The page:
At the division, we investigate a range of different aspects of chemical physics with a combination of experimental and theoretical techniques. You can read more about the on-going activities under the "Research groups" page and follow the links to the different research projects.

Investigating the influence of water in lysozyme structure and dynamics using FT-IR and XRD - Bachelor project

A model of aqueous lysozyme showing a secondary structure of the protein and an atomic solvent model
A model of aqueous lysozyme

Rafat Yousif joined the chemical physics department for his bachelor thesis due his interested in the role of water in biophysical processes. He did experiments with different state of the art techniques, such as Fourier Transform Infrared Spectroscopy (FT-IR) and X-Ray Diffraction (XRD) and performed high-level data analysis using Python packages. The main focus of his investigations was to study the spectrum and structure of lysozyme in aqueous solution from ambient conditions to supercooled regime, as well as the influence of crystallization on the protein activity. After his bachelor thesis, he continued working in the group as a research assistant and his results were the starting point of several further investigations in the group using x-ray synchrotrons and free-electron lasers.

Bachelor's thesis of Rafat Yousif

Hydration models for thione-, thiol- and deprotonised 2-Mercaptopyridine, from molecular dynamics simulations - Bachelor project (2016)

Structures of solvated mercaptopyridines

As a student in the Bachelor's programme at Fysikum, Anton Ljungdahl performed molecular dynamics simulations as his thesis project. He simulated three variations of the small organic molecule 2-Mercaptopyridine in aqueous solution, with the aim to study the first solvation shell near sulphur and nitrogen sites. The results will to be used by the research group as a basis for quantum chemical calculations of excited state proton dynamics. After finishing the Bachelor's programme Anton continued to study at the master's programme in theoretical physics at Stockholm University.

Bachelor's thesis of Anton Ljungdahl (3538 Kb)

 

Adsorption of carboxyl groups and phosphate groups on the surface of titanium dioxide - Bachelor project (2016)

Adsorption structure of CH3PO3H2- on anatase(101)

Mathias Poline, while studying at the Bachelor's program at Fysikum, made his thesis project on the adsorption on anatase(TiO2) of anchoring groups using in solar cell applications. The project will be further developed by the research group for the interpretation of ultra-high vacuum experiments on well-prepared single crystal surfaces and in-situ experiments on solar cell materials. After finishing the Bachelor's programme Mathias continued to study at the master's programme in physics, at Stockholm University.
Bachelor Thesis of Mathias Poline (1590 Kb)

Time-dependent study on direct dissociative excitation - Master project (2013)

Direct dissociative excitation

Direct dissociative excitation is a reaction where an inelastic collision between a molecular ion and an electron leads to dissociation of the molecular ion. The process is usually studied time-independently. Emelie Ertan did a master in computational physics and as Master project, she developed a time-dependent method to study this process, where the nuclear dissociation is described using propagation of wave packets. Emelie continued with PhD studies at the chemical physics division at Fysikum, SU.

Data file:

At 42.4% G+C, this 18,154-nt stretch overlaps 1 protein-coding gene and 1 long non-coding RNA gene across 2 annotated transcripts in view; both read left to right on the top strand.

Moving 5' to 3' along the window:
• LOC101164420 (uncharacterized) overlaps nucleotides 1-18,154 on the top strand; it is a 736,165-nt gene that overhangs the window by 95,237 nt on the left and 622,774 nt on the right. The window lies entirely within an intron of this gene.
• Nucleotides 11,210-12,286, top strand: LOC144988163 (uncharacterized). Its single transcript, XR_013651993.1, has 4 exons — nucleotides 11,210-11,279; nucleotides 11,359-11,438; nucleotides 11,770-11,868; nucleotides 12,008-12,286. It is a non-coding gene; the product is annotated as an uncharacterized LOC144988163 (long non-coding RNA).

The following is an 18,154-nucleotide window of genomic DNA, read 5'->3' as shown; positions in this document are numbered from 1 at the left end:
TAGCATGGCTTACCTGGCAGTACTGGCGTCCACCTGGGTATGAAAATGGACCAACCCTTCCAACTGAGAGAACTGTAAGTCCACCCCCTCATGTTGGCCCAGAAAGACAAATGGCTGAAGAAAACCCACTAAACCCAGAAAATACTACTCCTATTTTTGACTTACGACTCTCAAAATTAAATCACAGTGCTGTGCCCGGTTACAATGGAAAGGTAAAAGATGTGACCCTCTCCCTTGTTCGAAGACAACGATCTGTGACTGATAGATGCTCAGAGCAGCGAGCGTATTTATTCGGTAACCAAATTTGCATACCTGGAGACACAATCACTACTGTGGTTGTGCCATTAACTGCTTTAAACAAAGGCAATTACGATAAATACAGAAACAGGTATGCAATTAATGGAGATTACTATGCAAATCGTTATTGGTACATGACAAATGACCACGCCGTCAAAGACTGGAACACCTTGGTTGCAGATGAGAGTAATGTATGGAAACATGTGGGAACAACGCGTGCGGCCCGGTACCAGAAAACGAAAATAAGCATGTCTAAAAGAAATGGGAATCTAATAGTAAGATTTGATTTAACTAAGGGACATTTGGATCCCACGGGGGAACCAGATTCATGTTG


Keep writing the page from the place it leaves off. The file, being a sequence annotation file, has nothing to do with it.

Master Project of Emelie Ertan (855 Kb)

Reorientation Dynamics of nitrate in water - Master project (2011)

Solvation of NO3-(aq)

Being a well trained programmer, Thomas Ogden was attracted to Stockholm University by the Master programme in computational chemistry at Fysikum. In his Master project, he studied the solvation dynamics of nitrate ions in aqueous solution. The work was subsequently forming the theoretical basis for a study of ultra-fast hydrogen bond dynamics in relation to 2D-infrared spectroscopy. Thomas continued to Durham University for his Ph.D. studies.

Master thesis by Thomas Ogden (6306 Kb)

Molecular dynamics in the vicinity of a conical intersection - Master project (2011)

Anomalous effects near conical intersections

A common approximation in molecular physics is to separate the motions of electrons and nuclei. This approximation is not valid when electronic states are close in energy. In 2011, Elham Nour Ghassemi performed theoretical studies of Li3. This is a system where the lowest two states are not only close in energy, but degenerate - a conical intersection. This will cause anomalous effect in the molecular dynamics in the vicinity of the intersection. Elham obtained a Master in Physics, and she is continued to work as a PhD student at Leiden University in the Netherlands.

Master thesis by Elham Nour Ghassemi (2108 Kb)

Simulations of a Ruthenium Complex and the Iodide/Triiodide Redox Couple in Aqueous Solution: Solvation and Electronic Structure - Magister project (2010)

Modeling processes in solar cells

After starting her university studies with the intention to become a teacher, Ida Josefsson was fascinated by the physics subject and she switched instead to the physics programme. Ida performed a Magister project in Stockholm, while affiliated with Uppsala University, about theoretical simulations of processes in dye-sensitized solar cells. After the Magister project, Ida continued as a Ph.D. student at the Division of chemical physics at Stockholm University working with quantum chemistry and molecular dynamics simulations.

Magister project by Ida Josefsson